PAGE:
Before answering the question more or less directly, I'd like to point out that this is a good question that provides an object lesson and opens a foray into the topics of *singular integral equations*, *analytic continuation* and *dispersion relations*. Here are some references of these more advanced topics: Muskhelishvili, *Singular Integral Equations*; Courant & Hilbert, *Methods of Mathematical Physics, Vol I*, Ch 3; Dispersion Theory in High Energy Physics, Queen & Violini; Eden et.al., *The Analytic S-matrix*. There is also a condensed discussion of `invariant functions' in Schweber, *An Intro to Relativistic QFT Ch13d*.

The quick answer is that, for $m^2 \in\mathbb{R}$, there's no "shortcut." One must *choose* a path around the singularities in the denominator. The appropriate choice is governed by the boundary conditions of the problem at hand. The $+i\epsilon$ "trick" (it's not a "trick") simply encodes the boundary conditions relevant for causal propagation of particles and antiparticles in field theory.

We briefly study the analytic form of $G(x-y;m)$ to demonstrate some of these features.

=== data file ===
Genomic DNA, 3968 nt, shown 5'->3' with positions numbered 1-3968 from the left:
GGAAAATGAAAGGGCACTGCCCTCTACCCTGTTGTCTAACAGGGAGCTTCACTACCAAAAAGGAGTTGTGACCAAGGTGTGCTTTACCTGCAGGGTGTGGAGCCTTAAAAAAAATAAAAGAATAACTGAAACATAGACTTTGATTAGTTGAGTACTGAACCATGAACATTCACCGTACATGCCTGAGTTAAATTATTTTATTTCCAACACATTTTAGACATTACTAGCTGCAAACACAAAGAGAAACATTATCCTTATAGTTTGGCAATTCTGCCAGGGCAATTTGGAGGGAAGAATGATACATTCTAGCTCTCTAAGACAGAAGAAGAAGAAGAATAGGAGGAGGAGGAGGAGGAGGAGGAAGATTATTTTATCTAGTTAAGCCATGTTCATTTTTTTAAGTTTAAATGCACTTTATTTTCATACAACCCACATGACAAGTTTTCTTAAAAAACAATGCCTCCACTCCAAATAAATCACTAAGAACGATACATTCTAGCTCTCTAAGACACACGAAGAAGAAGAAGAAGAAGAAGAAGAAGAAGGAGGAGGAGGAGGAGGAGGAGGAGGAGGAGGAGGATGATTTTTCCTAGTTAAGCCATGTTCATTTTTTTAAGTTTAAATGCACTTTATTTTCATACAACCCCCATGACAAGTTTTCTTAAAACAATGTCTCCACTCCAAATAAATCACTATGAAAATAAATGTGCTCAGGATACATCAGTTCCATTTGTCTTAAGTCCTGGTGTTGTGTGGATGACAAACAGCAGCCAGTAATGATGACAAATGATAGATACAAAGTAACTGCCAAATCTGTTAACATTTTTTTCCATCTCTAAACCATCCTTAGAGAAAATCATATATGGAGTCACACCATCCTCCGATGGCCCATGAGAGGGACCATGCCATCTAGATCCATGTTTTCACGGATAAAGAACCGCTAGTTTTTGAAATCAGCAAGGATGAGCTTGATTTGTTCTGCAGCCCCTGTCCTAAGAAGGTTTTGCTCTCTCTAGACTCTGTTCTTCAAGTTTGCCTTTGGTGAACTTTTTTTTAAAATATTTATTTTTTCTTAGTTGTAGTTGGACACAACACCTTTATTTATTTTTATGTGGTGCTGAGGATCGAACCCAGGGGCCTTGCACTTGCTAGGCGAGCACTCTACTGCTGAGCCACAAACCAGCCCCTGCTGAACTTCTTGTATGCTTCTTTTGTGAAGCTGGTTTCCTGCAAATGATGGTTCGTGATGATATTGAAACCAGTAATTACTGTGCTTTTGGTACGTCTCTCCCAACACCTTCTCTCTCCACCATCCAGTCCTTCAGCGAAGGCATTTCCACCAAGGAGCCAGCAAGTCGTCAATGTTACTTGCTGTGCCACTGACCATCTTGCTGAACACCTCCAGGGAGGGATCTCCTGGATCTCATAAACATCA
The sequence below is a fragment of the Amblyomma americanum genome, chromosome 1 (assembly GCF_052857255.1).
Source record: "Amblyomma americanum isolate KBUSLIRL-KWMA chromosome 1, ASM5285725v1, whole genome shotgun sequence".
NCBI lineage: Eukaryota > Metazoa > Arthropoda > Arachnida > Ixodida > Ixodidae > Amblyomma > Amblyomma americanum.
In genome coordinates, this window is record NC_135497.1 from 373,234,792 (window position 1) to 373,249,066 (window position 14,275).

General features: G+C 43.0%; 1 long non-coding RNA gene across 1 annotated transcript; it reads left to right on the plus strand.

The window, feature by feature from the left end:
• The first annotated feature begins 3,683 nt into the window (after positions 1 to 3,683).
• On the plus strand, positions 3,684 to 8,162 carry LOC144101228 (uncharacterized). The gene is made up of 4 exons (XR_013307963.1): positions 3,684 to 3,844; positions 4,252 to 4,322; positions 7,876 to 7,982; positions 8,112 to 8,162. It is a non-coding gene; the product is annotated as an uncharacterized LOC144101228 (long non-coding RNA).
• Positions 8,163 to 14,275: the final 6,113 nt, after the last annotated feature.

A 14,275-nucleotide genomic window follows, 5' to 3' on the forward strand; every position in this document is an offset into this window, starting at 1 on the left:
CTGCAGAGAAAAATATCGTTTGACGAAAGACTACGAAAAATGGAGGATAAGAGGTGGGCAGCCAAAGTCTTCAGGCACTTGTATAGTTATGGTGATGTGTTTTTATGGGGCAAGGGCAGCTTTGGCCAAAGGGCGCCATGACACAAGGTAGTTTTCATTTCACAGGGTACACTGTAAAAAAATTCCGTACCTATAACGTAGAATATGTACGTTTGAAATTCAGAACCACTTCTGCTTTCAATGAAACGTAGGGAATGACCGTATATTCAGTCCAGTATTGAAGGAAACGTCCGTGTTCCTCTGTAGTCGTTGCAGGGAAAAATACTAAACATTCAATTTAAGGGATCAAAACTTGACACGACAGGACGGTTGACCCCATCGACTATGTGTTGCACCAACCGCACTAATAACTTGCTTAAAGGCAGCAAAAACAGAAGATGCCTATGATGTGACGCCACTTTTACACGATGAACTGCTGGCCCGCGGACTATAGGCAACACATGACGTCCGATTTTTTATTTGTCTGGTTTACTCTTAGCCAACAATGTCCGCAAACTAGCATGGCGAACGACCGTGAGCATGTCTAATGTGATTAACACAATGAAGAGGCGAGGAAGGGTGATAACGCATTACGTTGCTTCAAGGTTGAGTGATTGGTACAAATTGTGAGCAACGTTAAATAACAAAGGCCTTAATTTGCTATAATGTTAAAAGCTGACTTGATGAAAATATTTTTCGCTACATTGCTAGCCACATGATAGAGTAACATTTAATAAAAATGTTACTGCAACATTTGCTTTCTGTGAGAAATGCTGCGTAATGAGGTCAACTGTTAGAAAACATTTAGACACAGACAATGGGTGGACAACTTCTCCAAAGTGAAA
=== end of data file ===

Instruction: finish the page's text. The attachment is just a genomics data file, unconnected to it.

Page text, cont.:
Note, first, that for real values of $p^2$, the singularity in the denominator of the integrand signals the presence of (a) branch point(s). In fact, [Huang, *Quantum Field Theory: From Operators to Path Integrals*, p29] the Feynman propagator for the scalar field (your equation) may be explicitly evaluated:
\begin{align}
G(x-y;m) &= \lim_{\epsilon \to 0} \frac{1}{(2 \pi)^4} \int d^4p \, \frac{e^{-ip\cdot(x-y)}}{p^2 - m^2 + i\epsilon} \nonumber \\
&= \left \{ \begin{matrix}
-\frac{1}{4 \pi} \delta(s) + \frac{m}{8 \pi \sqrt{s}} H_1^{(1)}(m \sqrt{s}) & \textrm{ if }\, s \geq 0 \\
-\frac{i m}{ 4 \pi^2 \sqrt{-s}} K_1(m \sqrt{-s}) & \textrm{if }\, s < 0.
\end{matrix} \right.
\end{align}
where $s=(x-y)^2$.

The first-order Hankel function of the first kind $H^{(1)}_1$ has a logarithmic branch point at $x=0$; so does the modified Bessel function of the second kind, $K_1$. (Look at the small $x$ behavior of these functions to see this.)

A branch point indicates that the Cauchy-Riemann conditions have broken down at $x=0$ (or $z=x+iy=0$). And the fact that these singularities are logarithmic is an indication that we have an endpoint singularity [eg. Eden et. al., Ch 2.1]. (To see this, consider $m=0$, then the integrand, $p^{-2}$, has a zero at the lower limit of integration in $dp^2$.)

Coming back to the question of boundary conditions, there is a good discussion in Sakurai, *Advanced Quantum Mechanics*, Ch4.4 [NB: "East Coast" metric]. You can see that for large values of $s>0$ from the above expression that we have an outgoing wave from the asymptotic form of the Hankel function.

Connecting it back to the original references I cited above, the $+i\epsilon$ form is a version of the Plemelj formula [Muskhelishvili]. And the expression for the propagator is a type of Cauchy integral [Musk.; Eden et.al.]. And this notions lead quickly to the topics I mentioned above -- certainly a rich landscape for research.

This post imported from StackExchange Physics at 2014-07-13 04:38 (UCT), posted by SE-user MarkWayne